Risks can be exacerbated when debris netting, or scrim, is subjected to strong gusts. A net places increased pressure on each secure connection point, as it can essentially create a giant sail. If business must continue through winter with snow, additional safety requirements may call for an enclosed structure.

Two construction workers standing on a construction site.

Risk Prevention Measures

Some common scaffolding hazard mitigation measures include guardrails, toeboards, and slip-resistant platforms.

Additionally, windspeed indicators can be installed at elevated workstations.

Qualified Teams and Leadership

Workers on scaffolds should always be well-trained, fully versed in fall protection procedures, and possess a firm grasp of applicable regulations.

Employees should learn to recognize hazards and use appropriate tools and equipment to protect themselves. They can also learn to estimate wind speed.

From minimal winds and light rain to serious and sudden weather changes, superiors must create in-depth plans and incorporate extra protection when needed.

Comprehensive Training

Employers have a responsibility to protect their teams with thorough accident prevention training. Courses should be aimed at helping workers gain a strong understanding of present and possible hazards, including the impact of wind on scaffolding safety.

Training for scaffolding workers should increase their understanding of the associated hazards and build confidence to advocate for enhanced safety measures in dangerously windy conditions.

A construction worker is standing on a scaffolding.
Fall Protection: OSHA’s Fall Safety Pyramid

OSHA provides general scaffolding regulations, and there are also international and regional scaffold system training and conduct codes to consider.

Per OSHA standards, it’s mandatory for general industry personnel working at heights of over four feet to receive training and use appropriate equipment for fall protection.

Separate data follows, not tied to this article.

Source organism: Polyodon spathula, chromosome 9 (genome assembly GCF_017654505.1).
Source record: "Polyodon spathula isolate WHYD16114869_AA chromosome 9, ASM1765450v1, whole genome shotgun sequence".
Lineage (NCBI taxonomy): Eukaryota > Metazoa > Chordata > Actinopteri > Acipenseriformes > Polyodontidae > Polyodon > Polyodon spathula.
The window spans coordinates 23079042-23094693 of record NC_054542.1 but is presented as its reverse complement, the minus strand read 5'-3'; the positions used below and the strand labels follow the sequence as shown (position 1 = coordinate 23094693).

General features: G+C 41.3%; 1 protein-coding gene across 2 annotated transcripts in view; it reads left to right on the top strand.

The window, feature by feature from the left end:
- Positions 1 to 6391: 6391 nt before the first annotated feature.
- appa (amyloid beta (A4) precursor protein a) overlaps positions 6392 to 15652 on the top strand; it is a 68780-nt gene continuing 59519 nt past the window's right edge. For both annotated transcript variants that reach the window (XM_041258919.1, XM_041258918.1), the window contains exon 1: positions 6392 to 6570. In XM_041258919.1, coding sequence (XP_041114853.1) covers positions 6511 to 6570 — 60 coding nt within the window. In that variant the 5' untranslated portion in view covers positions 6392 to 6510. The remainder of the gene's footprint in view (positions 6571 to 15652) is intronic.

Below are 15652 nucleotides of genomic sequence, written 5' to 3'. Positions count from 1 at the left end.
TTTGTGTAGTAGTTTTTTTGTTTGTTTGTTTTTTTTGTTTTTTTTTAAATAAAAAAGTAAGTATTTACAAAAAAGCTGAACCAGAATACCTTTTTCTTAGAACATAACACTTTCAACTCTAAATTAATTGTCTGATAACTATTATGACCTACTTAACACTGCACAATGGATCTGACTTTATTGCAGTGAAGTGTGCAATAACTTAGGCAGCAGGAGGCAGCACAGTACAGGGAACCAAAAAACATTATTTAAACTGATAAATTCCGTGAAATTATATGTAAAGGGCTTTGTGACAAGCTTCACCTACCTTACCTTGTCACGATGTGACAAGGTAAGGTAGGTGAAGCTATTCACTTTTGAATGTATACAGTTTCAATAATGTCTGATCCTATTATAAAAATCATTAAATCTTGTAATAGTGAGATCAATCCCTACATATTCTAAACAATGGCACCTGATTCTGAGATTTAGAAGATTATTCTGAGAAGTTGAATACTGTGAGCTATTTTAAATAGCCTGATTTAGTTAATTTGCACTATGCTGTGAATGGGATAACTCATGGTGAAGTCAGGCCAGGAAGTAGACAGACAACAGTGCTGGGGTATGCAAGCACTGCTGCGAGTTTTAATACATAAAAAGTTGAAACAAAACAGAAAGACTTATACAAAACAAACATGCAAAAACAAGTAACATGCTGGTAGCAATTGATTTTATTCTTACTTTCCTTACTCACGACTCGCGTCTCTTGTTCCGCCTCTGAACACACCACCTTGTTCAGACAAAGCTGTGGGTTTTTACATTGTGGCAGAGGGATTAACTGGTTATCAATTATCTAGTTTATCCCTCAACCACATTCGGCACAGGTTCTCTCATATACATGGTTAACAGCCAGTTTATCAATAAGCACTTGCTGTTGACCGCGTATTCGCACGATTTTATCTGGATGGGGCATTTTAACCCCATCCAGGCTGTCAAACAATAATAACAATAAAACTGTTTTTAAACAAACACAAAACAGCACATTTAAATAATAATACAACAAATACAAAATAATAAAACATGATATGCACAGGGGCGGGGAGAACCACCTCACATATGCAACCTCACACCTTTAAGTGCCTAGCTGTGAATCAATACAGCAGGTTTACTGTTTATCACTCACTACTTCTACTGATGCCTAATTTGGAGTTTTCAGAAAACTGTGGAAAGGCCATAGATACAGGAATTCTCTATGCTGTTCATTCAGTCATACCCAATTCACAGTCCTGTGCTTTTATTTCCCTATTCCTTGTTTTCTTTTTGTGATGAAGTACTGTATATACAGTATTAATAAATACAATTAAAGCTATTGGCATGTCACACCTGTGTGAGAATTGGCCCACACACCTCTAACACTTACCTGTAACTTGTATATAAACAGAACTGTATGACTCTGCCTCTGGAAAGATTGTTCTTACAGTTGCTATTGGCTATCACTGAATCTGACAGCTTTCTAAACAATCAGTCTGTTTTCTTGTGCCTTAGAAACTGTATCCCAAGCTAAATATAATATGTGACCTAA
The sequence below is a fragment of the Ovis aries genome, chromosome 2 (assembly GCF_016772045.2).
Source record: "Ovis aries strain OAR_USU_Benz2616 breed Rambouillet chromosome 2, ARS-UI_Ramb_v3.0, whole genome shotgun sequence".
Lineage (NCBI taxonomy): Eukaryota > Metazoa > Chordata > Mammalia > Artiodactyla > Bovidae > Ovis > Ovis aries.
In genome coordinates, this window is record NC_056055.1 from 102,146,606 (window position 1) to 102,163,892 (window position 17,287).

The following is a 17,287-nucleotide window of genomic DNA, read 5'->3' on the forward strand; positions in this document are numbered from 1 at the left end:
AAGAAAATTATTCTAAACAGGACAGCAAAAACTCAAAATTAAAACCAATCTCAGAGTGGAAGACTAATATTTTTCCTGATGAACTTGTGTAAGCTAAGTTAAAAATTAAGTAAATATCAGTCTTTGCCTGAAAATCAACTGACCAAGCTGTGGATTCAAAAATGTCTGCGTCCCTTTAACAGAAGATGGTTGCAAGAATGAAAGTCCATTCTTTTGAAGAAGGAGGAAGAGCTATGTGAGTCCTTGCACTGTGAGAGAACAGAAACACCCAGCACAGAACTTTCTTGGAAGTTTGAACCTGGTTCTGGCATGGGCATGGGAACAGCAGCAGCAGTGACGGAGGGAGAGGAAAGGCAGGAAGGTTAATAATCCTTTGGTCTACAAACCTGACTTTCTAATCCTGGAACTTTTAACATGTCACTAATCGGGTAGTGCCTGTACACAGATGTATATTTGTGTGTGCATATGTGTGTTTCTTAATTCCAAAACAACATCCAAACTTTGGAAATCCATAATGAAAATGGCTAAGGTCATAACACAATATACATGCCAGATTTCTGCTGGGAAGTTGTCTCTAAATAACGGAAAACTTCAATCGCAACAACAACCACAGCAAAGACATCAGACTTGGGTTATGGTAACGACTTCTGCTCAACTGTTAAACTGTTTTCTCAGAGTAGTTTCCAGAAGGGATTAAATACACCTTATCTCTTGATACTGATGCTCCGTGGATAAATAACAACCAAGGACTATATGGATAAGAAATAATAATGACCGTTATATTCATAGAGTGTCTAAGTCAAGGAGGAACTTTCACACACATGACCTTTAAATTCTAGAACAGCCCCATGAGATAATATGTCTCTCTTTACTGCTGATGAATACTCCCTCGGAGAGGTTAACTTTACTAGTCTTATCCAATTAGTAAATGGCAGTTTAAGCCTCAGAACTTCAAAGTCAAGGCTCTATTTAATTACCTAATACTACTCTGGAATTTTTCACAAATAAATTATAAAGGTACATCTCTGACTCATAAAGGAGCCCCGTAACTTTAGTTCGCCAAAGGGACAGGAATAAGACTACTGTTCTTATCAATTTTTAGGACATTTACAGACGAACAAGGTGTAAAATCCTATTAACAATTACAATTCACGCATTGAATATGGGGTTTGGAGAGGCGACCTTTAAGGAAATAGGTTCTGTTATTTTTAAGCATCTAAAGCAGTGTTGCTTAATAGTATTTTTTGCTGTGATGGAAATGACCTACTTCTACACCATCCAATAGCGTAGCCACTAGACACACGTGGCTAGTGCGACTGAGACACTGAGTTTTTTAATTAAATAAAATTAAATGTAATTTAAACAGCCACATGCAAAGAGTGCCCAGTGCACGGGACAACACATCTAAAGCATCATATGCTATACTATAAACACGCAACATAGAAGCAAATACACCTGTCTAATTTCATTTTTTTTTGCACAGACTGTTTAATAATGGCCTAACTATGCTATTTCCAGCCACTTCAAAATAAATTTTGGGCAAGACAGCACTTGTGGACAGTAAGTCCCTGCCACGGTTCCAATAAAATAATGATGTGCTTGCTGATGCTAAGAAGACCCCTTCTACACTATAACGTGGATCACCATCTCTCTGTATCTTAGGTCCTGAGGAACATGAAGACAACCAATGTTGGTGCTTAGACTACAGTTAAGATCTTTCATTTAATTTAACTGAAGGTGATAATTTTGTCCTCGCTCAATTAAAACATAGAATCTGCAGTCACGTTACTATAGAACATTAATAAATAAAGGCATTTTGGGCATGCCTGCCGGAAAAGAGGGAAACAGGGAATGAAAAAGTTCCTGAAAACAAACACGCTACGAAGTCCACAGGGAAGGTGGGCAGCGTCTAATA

For construction workers, training and protection are required for heights over six feet. (29 CFR 1910.28, 29 CFR 1926.501).

The following protocols are recommended for fall prevention when working in windy conditions:

  1. Completely eliminate the risk. Make available arrangements to keep employees on the ground.
  2. Conduct elevated work behind compliant guardrails. Toeboards can also help prevent falling objects.
  3. Properly use tethered restraints and always stay clipped in.
  4. Use a PFAS when other mitigators aren’t feasible and/or in combination with additional fall protection measures (like guardrails).
  5. Lastly, employ additional measures that would be insufficient on their own, such as nets and raised warning lines.

Project managers should anticipate the ways a rain storm or wind can complicate different rescue efforts if a fall occurs.

Looking After Your Workers: Professional Scaffolding Company Checklist

Scaffolding work demands focus and caution, especially in harsh weather.

Here’s a general guideline for promoting mindful, accident-free work on scaffold systems.

A black and white drawing of a cloud with blowing wind

Guidelines for a Safe Scaffolding Project

  • Stop or postpone elevated work altogether if conditions are unsafe.
  • Be mindful of the forecast and current conditions.
  • Provide ample breaks, particularly during challenging conditions.
  • Always use proper PPE for scaffold-related work, such as hard hats, gripped gloves, and non-slip shoes.
  • Adhere to all outlined protocols, regulations, and legislation.
  • Practice ongoing precautionary measures and encourage multiple points of contact while working on scaffold structures.
  • Only use structures and equipment as intended during normal working hours.
  • Frequently inspect scaffold equipment to ensure it is stable and in good condition.
  • Conduct routine safety briefings.
  • Avoid constructing or using scaffolding on uneven/unstable terrain.
  • Require extensive training before personnel can access the scaffold.
  • Remain aware of weight limits, accounting for people, materials, equipment, and tools.
  • Brace and secure scaffolds in accordance with standard regulations.
  • Enforce harness requirements for scaffold work, especially during inclement weather.
  • Work with a professional scaffolding company to guarantee proper installation, training, and inspections.

The Bottom Line

Buildings and scaffolds frequently encounter forceful gusts, so scaffolding engineers must rely on exact calculations to design systems that are both compliant and constructed to withstand expected wind loads.

For foreseeable weather conditions that could compromise the metal structure and other equipment, formal safety guidelines must be outlined and adhered to.

Suppose appropriate measures aren’t taken to compensate for gusts and wind loads. In that case, they can cause significant damage to the scaffold and the building it’s affixed to – not to mention endangering any nearby workers.